Again wanting to see what the results were like I shot the pictures at ISO 12,800 on the Sony NEX 5. Shutter speeds were 1/2000 and 1/2500 and f stops f11 and f18. The results are surprisingly good for the huge ISO speed, though there is much noise. I'm amazed at what this sensor can produce.
Monday, 6 December 2010
The wireless office sounds a great idea but doesn't seem to have arrived yet. This photo shows the clutter under my desk. Just out of sight are a pile of chargers and cables for GPS, phone, cameras, headtorch and rechargeable batteries. What a mess!
I actually took this shot while playing with the Sony NEX 5. It was taken handheld in low light at 1/30 at f3.5 at 18mm and ISO 12,800. It's noisy of course - about as noisy as a photo at ISO 800 on my Canon 450D or ISO 400 on the Ricoh GR-D compact. But this is ISO 12,800. Astonishing!
Sunday, 5 December 2010
With complete snow cover from my front door to the tops of the nearest hills and the roads icy and slow to drive a local ski tour seemed a good idea rather than heading for the bigger mountains further west. Packing a flask of hot ginger cordial and a down jacket in my daypack and digging out an old pair of waxless skis and my leather touring boots, with the supergaiters that have been on them for over a decade, I set off down through the woods and across the glen to little 484 metre Tom Mor, which lies at the end of a broad and rather indistinct ridge of rounded heathery hills at the north-east edge of the Cairngorms National Park. It’s a nondescript top but does give good views across Strathspey to the higher Cromdale hills and, further west, the Northern Cairngorms. Ironically, the name means big hill. In a straight line Tom Mor is less than three kilometres from my house. With a large boggy meadow, a stream, two minor roads, several fences and a dense plantation in the way that’s not a good route however. My more roundabout way was nearly three times as long but meant I didn’t have to remove my skis to overcome any obstacles. The snow was a mix of deep windblown powder which deadened and slowed the skis and crusty, icy snow over which the skis skimmed fast or else broke through and sank, sometimes knee deep. Higher up the wind had whipped the snow into undulating waves, some soft, some hard. The air was bitingly cold and on the summit a brisk wind had me feeling chilly as soon as I stopped. I was glad of that hot drink and the snug warmth of the down jacket. The weather was mixed with short periods of sunshine and patches of intense blue sky but also sheets of grey clouds and occasional flurries of snow. I didn’t linger long on the summit but was soon swinging down the wide snowfields below the summit, a more direct line than my ascent route. I would like to say I swooped down in graceful turns but the combination of crusty snow and my old gear meant I played safe and descended in a series of long traverses linked by slow, careful turns. Returning up the glen I had the best light of the day as the low sun shone under the clouds, turning the snowfields a delicate shade of pink.
Photo Info: View across Strathspey to Carn a' Ghille Charr in the Cromdale Hills, December 5, 2010. Sony NEX-5, Sony 18-55 lens@55mm, 1/80@f8, ISO 200, raw file processed in Lightroom 3.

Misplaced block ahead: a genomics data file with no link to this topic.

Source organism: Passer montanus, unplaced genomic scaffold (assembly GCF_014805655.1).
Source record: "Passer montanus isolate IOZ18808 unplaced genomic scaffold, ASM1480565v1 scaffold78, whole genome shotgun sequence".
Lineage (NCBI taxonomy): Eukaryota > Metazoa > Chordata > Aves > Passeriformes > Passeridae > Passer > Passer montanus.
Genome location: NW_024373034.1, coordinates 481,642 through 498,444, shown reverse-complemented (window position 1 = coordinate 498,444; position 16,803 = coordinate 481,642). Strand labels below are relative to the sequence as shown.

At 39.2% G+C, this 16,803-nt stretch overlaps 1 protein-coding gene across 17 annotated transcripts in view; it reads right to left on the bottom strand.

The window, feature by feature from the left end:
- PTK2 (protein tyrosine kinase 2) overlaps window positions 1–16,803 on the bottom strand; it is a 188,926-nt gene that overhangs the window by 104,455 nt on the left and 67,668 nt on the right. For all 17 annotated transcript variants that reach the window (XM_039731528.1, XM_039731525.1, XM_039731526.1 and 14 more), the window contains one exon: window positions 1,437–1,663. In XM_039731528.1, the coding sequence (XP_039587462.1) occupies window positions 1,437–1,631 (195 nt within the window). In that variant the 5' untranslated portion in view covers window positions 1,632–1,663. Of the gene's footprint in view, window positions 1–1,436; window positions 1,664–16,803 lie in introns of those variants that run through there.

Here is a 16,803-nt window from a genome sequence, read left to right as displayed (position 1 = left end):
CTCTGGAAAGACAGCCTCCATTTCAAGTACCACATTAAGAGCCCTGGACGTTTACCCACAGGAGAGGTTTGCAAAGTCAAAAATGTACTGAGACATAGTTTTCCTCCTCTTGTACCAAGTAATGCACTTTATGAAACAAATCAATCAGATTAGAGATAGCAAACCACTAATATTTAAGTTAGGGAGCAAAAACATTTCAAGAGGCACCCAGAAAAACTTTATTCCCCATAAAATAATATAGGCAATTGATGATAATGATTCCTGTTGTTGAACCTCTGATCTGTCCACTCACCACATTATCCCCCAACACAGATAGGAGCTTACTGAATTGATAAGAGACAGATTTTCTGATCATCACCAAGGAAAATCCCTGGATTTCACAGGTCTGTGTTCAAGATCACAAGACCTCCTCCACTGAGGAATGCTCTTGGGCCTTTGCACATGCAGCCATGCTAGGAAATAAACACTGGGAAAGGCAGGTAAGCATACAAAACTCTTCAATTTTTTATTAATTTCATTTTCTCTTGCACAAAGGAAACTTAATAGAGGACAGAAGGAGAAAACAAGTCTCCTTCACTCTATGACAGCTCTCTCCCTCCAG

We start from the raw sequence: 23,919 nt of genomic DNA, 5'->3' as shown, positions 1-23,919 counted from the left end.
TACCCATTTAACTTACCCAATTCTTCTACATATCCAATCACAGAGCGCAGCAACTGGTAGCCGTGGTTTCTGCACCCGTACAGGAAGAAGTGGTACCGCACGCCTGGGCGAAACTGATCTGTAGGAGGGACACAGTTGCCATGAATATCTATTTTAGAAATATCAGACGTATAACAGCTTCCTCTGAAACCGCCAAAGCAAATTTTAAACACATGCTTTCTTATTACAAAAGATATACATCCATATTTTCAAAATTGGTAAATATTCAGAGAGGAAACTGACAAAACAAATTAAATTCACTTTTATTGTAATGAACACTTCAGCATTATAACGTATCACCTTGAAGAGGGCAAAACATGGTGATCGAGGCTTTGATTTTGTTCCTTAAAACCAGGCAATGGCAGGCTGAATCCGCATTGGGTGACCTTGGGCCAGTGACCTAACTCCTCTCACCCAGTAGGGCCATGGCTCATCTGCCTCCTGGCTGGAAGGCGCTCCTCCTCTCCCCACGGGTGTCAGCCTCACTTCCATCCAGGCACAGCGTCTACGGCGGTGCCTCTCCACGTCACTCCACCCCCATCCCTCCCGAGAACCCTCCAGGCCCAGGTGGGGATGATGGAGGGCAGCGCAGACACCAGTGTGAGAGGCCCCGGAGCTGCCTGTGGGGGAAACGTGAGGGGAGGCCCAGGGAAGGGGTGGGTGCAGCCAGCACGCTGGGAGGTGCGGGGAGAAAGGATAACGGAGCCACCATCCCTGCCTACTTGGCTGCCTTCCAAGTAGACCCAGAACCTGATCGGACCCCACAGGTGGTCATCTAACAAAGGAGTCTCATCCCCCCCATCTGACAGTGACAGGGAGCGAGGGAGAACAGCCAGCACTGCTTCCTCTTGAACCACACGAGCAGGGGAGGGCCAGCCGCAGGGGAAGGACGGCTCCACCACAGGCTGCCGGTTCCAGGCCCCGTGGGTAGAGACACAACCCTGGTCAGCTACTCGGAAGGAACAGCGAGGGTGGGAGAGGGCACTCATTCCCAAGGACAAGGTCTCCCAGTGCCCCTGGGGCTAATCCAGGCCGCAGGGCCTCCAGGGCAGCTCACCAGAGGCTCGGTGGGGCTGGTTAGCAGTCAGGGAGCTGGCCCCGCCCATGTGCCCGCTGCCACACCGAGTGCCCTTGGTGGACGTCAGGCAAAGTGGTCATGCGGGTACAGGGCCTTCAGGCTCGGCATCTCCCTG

Saturday, 4 December 2010
The latest TGO (January 2011) has the last of my Pacific Northwest Trail reports plus a feature on the gear I used and how it performed. There’s also a nice review of my Scotland book by Roger Smith.
Elsewhere in the magazine Roger Smith calls for a national trails network for the whole of Britain, Emily Rodway interviews Nat Severs about his walk round the British coast, Andrew McCloy discusses the National Trust’s plan for fences on Kinder Scout and what that means for walkers and the landscape, Andy Stothert photographs a wintry Buttermere, Cameron McNeish explores Glen Etive, Andrew Terrill enthuses about bothy and hut life, Edoardo Albert visits Alderley Edge and Jim Perrin celebrates aimless wandering. In gear John Manning reviews socks and, like me, finds he prefers those with a high merino wool content, while Eddy Meecham convinces himself that an expensive customised Cuben Fiber tarp is justified.
Photo: The Belly River valley in Glacier National Park near the start of the Pacific Northwest Trail. Canon EOS 450D, Canon EF-S 18-55 IS@24mm, 1/320 @ f8, ISO 100, raw file converted to JPEG in Lightroom 3.
Friday, 3 December 2010
TGO magazine carries comparative gear reviews every month and occasionally individual reviews. Space is limited in a paper magazine of course and reviews may not appear for several months. Websites don’t have space restrictions and starting today some of my reviews will appear on the TGO website (which already has hundreds of reviews that have appeared in the magazine which you can find here).
The first review is of the Paramo insulated Torres Sleeves.
Photo info: Torres Sleeves in use on Beinn Udlamain. EOS 450D, Canon EF-S 18-55 IS@21mm, 1/200 @ f8, ISO 100, raw file converted to JPEG in Lightroom 3.
Thursday, 2 December 2010
On the Pacific Northwest Trail as well as paper maps I used ViewRanger software with topo maps on an HTC Desire phone. This worked really well and made navigation much easier in difficult terrain like that pictured where I was sometimes hiking cross-country and was often on old little-used and obscure trails. I've written a short account of using ViewRanger for the ViewRanger blog which you can read here.
Photo info:The Purcell Mountains. Canon EOS 450D, Canon EF-S 18-55 IS@25mm, 1/50 @ f5.6, ISO 100, raw file converted to JPEG in Lightroom 3.